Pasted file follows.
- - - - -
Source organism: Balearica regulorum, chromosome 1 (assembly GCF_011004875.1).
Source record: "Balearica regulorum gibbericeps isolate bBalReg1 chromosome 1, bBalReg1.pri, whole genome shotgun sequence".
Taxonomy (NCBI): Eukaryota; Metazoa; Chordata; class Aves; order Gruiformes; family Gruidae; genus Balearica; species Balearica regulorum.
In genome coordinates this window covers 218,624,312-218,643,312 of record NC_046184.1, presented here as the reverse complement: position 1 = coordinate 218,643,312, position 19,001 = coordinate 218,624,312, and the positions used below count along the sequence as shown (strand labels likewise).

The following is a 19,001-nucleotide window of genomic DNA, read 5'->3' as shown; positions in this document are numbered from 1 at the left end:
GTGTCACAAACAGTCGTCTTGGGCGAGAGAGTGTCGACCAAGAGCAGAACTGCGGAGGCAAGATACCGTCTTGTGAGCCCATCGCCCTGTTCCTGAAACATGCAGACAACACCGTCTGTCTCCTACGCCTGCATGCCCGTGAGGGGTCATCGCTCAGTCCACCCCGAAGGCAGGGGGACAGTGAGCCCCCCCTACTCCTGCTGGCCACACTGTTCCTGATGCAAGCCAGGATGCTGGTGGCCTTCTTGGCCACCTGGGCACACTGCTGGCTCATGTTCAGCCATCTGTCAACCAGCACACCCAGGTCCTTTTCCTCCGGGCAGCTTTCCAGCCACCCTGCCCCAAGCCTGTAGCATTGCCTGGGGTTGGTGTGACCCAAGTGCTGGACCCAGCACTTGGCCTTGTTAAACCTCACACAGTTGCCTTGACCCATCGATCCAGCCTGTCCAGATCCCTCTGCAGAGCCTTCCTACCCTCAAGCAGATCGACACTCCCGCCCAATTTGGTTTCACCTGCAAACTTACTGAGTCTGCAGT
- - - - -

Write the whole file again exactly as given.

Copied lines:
Source organism: Balearica regulorum, chromosome 1 (assembly GCF_011004875.1).
Source record: "Balearica regulorum gibbericeps isolate bBalReg1 chromosome 1, bBalReg1.pri, whole genome shotgun sequence".
Taxonomy (NCBI): Eukaryota; Metazoa; Chordata; class Aves; order Gruiformes; family Gruidae; genus Balearica; species Balearica regulorum.
In genome coordinates this window covers 218,624,312-218,643,312 of record NC_046184.1, presented here as the reverse complement: position 1 = coordinate 218,643,312, position 19,001 = coordinate 218,624,312, and the positions used below count along the sequence as shown (strand labels likewise).

The following is a 19,001-nucleotide window of genomic DNA, read 5'->3' as shown; positions in this document are numbered from 1 at the left end:
GTGTCACAAACAGTCGTCTTGGGCGAGAGAGTGTCGACCAAGAGCAGAACTGCGGAGGCAAGATACCGTCTTGTGAGCCCATCGCCCTGTTCCTGAAACATGCAGACAACACCGTCTGTCTCCTACGCCTGCATGCCCGTGAGGGGTCATCGCTCAGTCCACCCCGAAGGCAGGGGGACAGTGAGCCCCCCCTACTCCTGCTGGCCACACTGTTCCTGATGCAAGCCAGGATGCTGGTGGCCTTCTTGGCCACCTGGGCACACTGCTGGCTCATGTTCAGCCATCTGTCAACCAGCACACCCAGGTCCTTTTCCTCCGGGCAGCTTTCCAGCCACCCTGCCCCAAGCCTGTAGCATTGCCTGGGGTTGGTGTGACCCAAGTGCTGGACCCAGCACTTGGCCTTGTTAAACCTCACACAGTTGCCTTGACCCATCGATCCAGCCTGTCCAGATCCCTCTGCAGAGCCTTCCTACCCTCAAGCAGATCGACACTCCCGCCCAATTTGGTTTCACCTGCAAACTTACTGAGTCTGCAGT